Remember that we deal with alcohol-cunning, baffling, powerful! Without help it is too much for us. But there is One who has all power-that One is God. May you find Him now!
    Half measures availed us nothing. We stood at the turning point. We asked His protection and care with complete abandon.
    Here are the steps we took, which are suggested as a program of recovery:

  1. We admitted we were powerless over alcohol-that our lives had become unmanageable.

  2. Came to believe that a Power greater than ourselves could restore us to sanity.

  3. Made a decision to turn our will and our lives over to the care of God as we understood Him.

  4. Made a searching and fearless moral inventory of ourselves.

  5. Admitted to God, to ourselves, and to another human being the exact nature of our wrongs.

  6. Were entirely ready to have God remove all these defects of character.

  7. Humbly asked Him to remove our shortcomings.

  8. Made a list of all persons we had harmed, and became willing to make amends to them all.

  9. Made direct amends to such people wherever possible, except when to do so would injure them or others.

  10. Continued to take personal inventory and when we were wrong promptly admitted it.

  11. Sought through prayer and meditation to improve our conscious contact with God as we understood Him, praying only for knowledge of His will for us and the power to carry that out.

12. Having had a spiritual awakening as the result of these steps, we tried to carry this message to alcoholics, and to practice these principles in all our affairs.
    Many of us exclaimed, "What an order! I can't go through with it." Do not be discouraged. No one among us has been able to maintain anything like perfect adherence to these principles. We are not saints. The point is, that we are willing to grow along spiritual lines. The principles we have set down are guides to progress. We claim spiritual progress rather than spiritual perfection.
    Our description of the alcoholic, the chapter to the agnostic, and our personal adventures before and after make clear three pertinent ideas:

(a) That we were alcoholic and could not manage our own lives.
(b) That probably no human power could have relieved our alcoholism.
That God could and would if He were sought.


If we are painstaking about this phase of our development, we will be amazed before we are half way through. We are going to know a new freedom and a new happiness. We will not regret the past nor wish to shut the door on it. We will comprehend the word serenity and we will know peace. No matter how far down the scale we have gone, we will see how our experience can benefit others. That feeling of uselessness and self-pity will disappear. We will lose interest in selfish things and gain interest in our fellows. Self-seeking will slip away. Our whole attitude and outlook upon life will change. Fear of people and of economic insecurity will leave us. We will intuitively know how to handle situations which used to baffle us. We will suddenly realize that God is doing for us what we could not do for ourselves.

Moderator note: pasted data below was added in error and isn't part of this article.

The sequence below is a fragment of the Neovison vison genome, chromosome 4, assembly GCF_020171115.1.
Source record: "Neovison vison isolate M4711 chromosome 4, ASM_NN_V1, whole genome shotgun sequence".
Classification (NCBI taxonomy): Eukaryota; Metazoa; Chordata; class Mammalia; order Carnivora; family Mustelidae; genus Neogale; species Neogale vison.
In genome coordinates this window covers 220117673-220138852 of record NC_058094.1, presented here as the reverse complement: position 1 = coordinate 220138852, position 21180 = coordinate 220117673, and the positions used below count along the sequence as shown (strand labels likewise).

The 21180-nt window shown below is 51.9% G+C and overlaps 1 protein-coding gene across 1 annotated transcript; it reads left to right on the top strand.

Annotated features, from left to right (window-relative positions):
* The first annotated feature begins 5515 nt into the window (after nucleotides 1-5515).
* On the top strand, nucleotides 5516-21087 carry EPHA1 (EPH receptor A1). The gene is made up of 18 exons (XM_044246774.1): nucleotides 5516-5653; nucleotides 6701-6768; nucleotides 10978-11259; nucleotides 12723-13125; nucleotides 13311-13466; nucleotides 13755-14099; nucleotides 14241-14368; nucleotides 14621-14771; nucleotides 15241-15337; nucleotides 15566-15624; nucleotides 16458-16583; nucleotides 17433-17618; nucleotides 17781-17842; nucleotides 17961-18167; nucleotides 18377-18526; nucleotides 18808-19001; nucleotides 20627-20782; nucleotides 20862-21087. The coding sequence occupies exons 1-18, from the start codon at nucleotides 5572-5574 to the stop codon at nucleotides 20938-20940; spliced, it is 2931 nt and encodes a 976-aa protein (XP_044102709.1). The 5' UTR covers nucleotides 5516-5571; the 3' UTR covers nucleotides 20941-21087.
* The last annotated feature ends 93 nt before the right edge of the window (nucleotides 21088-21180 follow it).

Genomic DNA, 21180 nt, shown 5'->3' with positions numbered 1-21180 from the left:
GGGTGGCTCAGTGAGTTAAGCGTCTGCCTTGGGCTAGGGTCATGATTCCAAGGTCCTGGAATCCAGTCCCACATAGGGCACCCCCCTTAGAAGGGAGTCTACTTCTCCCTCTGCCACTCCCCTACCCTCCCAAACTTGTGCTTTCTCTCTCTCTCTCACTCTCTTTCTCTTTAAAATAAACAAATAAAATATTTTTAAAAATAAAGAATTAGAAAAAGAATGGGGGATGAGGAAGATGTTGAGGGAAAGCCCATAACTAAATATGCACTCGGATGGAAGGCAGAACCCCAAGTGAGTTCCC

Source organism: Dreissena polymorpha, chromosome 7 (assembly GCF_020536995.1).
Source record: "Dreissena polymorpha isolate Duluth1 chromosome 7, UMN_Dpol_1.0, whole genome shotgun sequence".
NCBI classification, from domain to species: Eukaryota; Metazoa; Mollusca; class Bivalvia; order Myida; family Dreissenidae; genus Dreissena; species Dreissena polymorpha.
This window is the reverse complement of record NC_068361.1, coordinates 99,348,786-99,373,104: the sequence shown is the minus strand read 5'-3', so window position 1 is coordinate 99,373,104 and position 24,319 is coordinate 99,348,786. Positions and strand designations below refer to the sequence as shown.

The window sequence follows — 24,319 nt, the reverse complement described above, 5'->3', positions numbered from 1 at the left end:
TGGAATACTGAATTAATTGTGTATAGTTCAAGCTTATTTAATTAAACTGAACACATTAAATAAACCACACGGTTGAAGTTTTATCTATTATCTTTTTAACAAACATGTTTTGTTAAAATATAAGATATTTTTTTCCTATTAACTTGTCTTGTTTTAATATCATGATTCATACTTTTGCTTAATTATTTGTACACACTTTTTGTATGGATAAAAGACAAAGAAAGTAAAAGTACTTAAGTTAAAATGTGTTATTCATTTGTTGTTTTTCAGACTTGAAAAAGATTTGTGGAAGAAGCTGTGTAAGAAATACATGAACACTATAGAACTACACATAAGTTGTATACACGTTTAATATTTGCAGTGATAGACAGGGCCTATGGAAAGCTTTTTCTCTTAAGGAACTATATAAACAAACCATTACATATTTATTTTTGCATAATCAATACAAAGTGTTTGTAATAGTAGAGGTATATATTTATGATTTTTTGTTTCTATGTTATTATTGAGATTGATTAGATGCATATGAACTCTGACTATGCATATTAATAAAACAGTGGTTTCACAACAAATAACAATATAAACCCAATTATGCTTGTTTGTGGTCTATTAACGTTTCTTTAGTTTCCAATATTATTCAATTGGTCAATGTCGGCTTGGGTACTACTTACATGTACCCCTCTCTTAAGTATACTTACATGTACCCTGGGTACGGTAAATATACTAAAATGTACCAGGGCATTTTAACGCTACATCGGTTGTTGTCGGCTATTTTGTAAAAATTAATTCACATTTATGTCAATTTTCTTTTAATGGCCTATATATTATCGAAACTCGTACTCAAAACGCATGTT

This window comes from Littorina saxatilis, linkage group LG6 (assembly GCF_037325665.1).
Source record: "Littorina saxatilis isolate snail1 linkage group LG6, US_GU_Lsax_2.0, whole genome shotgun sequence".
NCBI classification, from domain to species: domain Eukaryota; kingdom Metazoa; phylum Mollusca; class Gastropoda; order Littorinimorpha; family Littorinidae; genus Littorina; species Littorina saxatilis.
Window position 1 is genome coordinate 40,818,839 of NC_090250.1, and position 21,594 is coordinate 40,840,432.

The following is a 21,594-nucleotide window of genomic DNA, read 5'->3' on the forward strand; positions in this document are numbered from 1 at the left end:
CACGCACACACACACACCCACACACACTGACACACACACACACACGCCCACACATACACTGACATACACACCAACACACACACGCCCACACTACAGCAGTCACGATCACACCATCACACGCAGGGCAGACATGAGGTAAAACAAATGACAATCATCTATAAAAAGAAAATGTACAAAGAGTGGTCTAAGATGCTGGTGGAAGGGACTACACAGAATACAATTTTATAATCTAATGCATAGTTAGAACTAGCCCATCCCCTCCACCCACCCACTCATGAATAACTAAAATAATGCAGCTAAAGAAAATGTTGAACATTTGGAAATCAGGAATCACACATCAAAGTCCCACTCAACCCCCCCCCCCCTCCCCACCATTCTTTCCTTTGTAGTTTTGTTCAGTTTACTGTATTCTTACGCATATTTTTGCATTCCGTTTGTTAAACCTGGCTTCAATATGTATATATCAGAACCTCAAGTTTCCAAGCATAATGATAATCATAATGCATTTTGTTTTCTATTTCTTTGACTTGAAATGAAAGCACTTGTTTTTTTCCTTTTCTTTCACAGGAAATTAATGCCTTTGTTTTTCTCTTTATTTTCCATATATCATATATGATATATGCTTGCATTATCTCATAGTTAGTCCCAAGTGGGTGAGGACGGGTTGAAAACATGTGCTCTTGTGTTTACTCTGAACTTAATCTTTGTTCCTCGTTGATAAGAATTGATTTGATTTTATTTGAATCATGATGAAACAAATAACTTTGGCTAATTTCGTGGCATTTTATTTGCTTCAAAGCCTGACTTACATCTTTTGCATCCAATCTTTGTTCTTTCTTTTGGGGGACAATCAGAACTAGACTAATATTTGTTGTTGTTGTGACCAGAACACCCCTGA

Are these extravagant promises? We think not. They are being fulfilled among us - sometimes quickly, sometimes slowly. They will always materialize if we work for them.


Prayers used in AA

The Serenity Prayer, by Dr. Rheinhold Niebuhr, from Boethius, the Roman philosopher (480-524 A.D.)

        God, grant me the serenity to accept the things I can not change, the courage to change the things I can, and the wisdom to know the difference. Amen

The Lord’s Prayer

…Our Father which art in heaven, Hallowed be thy name. Thy kingdom come. Thy will be done in earth, as it is in heaven. Give us this day  our daily bread. And forgive us our debts, as we forgive our debtors. And lead us not into temptation, but deliver us from evil: For thine is the kingdom, and the power, and the glory, for ever. Amen. Matt 6:9-13 KJV

The Prayer of St. Francis

Lord, make me a channel of thy peace,

that where there is hatred, I may bring love;

that where there is wrong, I may bring the spirit of forgiveness;

that where there is discord, I may bring harmony;

that where there is error, I may bring truth;

that where there is doubt, I may bring faith;

that where there is despair, I may bring hope;

that where there are shadows, I may bring light;

that where there is sadness, I may bring joy.

Lord, grant that I may seek rather to comfort than to be comforted;

to understand, than to be understood;

to love, than to be loved.

For it is by self-forgetting that one finds.

It is by forgiving that one is forgiven.

It is by dying that one awakens to Eternal Life.